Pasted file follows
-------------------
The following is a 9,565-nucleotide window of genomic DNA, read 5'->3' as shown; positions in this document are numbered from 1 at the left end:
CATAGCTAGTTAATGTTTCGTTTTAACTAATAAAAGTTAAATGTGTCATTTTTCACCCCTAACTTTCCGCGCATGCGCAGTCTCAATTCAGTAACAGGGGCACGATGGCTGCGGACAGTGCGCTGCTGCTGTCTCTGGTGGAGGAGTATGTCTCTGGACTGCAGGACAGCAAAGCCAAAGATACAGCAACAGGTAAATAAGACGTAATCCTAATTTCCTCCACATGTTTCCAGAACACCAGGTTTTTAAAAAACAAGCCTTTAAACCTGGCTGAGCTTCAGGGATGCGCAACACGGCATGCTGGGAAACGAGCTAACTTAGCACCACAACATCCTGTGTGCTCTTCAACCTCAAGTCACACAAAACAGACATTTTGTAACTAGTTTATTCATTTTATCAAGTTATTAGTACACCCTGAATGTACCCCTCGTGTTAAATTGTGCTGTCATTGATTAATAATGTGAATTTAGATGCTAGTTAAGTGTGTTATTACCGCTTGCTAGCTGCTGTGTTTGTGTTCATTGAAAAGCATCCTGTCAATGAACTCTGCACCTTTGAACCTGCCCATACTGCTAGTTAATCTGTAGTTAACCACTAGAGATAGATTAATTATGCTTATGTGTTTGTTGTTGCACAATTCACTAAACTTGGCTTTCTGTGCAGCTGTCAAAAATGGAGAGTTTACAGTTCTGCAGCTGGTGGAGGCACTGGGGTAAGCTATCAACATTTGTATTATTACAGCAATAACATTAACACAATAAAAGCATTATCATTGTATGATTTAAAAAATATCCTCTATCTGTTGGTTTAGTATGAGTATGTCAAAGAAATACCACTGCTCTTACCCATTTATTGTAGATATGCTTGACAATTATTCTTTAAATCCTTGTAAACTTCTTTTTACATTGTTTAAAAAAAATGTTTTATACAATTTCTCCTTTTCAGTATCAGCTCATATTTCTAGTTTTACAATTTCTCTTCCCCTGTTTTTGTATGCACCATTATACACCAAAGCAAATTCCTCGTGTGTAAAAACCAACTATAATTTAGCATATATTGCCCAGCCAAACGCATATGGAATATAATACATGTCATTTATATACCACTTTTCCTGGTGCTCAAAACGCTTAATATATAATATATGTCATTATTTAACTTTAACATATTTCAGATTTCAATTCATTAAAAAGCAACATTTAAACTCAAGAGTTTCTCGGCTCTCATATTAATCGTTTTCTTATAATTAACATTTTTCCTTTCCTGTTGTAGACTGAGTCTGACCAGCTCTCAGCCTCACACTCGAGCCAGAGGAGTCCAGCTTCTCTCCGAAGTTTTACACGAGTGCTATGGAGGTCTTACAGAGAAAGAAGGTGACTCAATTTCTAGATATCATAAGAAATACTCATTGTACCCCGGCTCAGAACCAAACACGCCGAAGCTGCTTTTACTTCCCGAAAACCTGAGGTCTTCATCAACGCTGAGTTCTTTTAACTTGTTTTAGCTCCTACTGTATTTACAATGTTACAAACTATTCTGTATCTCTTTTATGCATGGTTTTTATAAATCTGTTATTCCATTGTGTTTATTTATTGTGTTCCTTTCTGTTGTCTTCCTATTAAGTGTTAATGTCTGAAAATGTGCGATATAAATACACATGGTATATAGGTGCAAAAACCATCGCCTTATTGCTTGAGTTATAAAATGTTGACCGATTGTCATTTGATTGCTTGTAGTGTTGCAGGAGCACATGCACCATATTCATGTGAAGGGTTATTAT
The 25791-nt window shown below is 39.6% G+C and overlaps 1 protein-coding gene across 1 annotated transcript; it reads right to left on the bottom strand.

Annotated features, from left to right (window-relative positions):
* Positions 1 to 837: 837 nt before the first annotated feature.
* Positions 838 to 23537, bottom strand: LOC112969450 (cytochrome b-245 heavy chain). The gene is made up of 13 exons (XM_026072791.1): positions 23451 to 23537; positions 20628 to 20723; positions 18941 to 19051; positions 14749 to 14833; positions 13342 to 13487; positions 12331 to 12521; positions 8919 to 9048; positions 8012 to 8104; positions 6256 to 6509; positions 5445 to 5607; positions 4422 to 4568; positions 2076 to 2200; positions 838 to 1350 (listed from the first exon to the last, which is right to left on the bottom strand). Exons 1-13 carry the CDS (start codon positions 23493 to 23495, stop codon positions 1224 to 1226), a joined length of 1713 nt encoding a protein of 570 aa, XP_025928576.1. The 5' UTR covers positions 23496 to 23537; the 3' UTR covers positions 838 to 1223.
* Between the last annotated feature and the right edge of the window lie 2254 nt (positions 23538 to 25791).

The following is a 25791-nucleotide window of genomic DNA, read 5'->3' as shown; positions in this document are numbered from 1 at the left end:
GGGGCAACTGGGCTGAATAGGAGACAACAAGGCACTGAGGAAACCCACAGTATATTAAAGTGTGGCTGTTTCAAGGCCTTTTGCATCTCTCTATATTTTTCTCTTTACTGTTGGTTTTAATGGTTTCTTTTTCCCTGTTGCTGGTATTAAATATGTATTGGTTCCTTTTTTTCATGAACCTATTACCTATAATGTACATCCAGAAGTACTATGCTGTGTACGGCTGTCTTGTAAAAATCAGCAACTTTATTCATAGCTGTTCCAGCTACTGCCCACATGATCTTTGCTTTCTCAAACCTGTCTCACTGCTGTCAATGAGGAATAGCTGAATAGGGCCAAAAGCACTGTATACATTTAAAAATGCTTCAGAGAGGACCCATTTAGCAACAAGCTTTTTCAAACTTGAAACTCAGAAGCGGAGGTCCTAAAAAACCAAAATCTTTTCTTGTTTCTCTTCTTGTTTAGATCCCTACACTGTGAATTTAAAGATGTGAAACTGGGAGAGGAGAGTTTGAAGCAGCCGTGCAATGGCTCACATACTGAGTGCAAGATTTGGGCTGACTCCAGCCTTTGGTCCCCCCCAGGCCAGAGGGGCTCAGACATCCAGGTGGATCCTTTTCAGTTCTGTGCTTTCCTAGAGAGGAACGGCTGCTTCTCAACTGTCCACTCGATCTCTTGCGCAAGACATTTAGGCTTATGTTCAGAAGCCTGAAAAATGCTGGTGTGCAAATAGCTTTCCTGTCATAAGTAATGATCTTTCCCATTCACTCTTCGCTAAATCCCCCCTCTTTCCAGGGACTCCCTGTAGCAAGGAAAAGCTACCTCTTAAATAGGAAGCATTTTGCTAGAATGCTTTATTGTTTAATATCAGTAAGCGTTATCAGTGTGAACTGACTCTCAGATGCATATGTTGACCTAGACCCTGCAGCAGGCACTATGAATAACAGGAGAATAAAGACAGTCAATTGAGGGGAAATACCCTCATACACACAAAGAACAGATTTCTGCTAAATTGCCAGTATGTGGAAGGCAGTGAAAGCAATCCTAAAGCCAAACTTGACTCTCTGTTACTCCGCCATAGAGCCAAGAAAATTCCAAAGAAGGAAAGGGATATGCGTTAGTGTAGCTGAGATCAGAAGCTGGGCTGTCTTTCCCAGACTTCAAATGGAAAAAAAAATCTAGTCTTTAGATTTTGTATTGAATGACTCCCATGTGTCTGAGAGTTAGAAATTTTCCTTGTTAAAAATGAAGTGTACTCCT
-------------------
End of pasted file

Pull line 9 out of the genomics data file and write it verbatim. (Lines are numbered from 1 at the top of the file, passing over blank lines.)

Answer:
GGGGCAACTGGGCTGAATAGGAGACAACAAGGCACTGAGGAAACCCACAGTATATTAAAGTGTGGCTGTTTCAAGGCCTTTTGCATCTCTCTATATTTTTCTCTTTACTGTTGGTTTTAATGGTTTCTTTTTCCCTGTTGCTGGTATTAAATATGTATTGGTTCCTTTTTTTCATGAACCTATTACCTATAATGTACATCCAGAAGTACTATGCTGTGTACGGCTGTCTTGTAAAAATCAGCAACTTTATTCATAGCTGTTCCAGCTACTGCCCACATGATCTTTGCTTTCTCAAACCTGTCTCACTGCTGTCAATGAGGAATAGCTGAATAGGGCCAAAAGCACTGTATACATTTAAAAATGCTTCAGAGAGGACCCATTTAGCAACAAGCTTTTTCAAACTTGAAACTCAGAAGCGGAGGTCCTAAAAAACCAAAATCTTTTCTTGTTTCTCTTCTTGTTTAGATCCCTACACTGTGAATTTAAAGATGTGAAACTGGGAGAGGAGAGTTTGAAGCAGCCGTGCAATGGCTCACATACTGAGTGCAAGATTTGGGCTGACTCCAGCCTTTGGTCCCCCCCAGGCCAGAGGGGCTCAGACATCCAGGTGGATCCTTTTCAGTTCTGTGCTTTCCTAGAGAGGAACGGCTGCTTCTCAACTGTCCACTCGATCTCTTGCGCAAGACATTTAGGCTTATGTTCAGAAGCCTGAAAAATGCTGGTGTGCAAATAGCTTTCCTGTCATAAGTAATGATCTTTCCCATTCACTCTTCGCTAAATCCCCCCTCTTTCCAGGGACTCCCTGTAGCAAGGAAAAGCTACCTCTTAAATAGGAAGCATTTTGCTAGAATGCTTTATTGTTTAATATCAGTAAGCGTTATCAGTGTGAACTGACTCTCAGATGCATATGTTGACCTAGACCCTGCAGCAGGCACTATGAATAACAGGAGAATAAAGACAGTCAATTGAGGGGAAATACCCTCATACACACAAAGAACAGATTTCTGCTAAATTGCCAGTATGTGGAAGGCAGTGAAAGCAATCCTAAAGCCAAACTTGACTCTCTGTTACTCCGCCATAGAGCCAAGAAAATTCCAAAGAAGGAAAGGGATATGCGTTAGTGTAGCTGAGATCAGAAGCTGGGCTGTCTTTCCCAGACTTCAAATGGAAAAAAAAATCTAGTCTTTAGATTTTGTATTGAATGACTCCCATGTGTCTGAGAGTTAGAAATTTTCCTTGTTAAAAATGAAGTGTACTCCT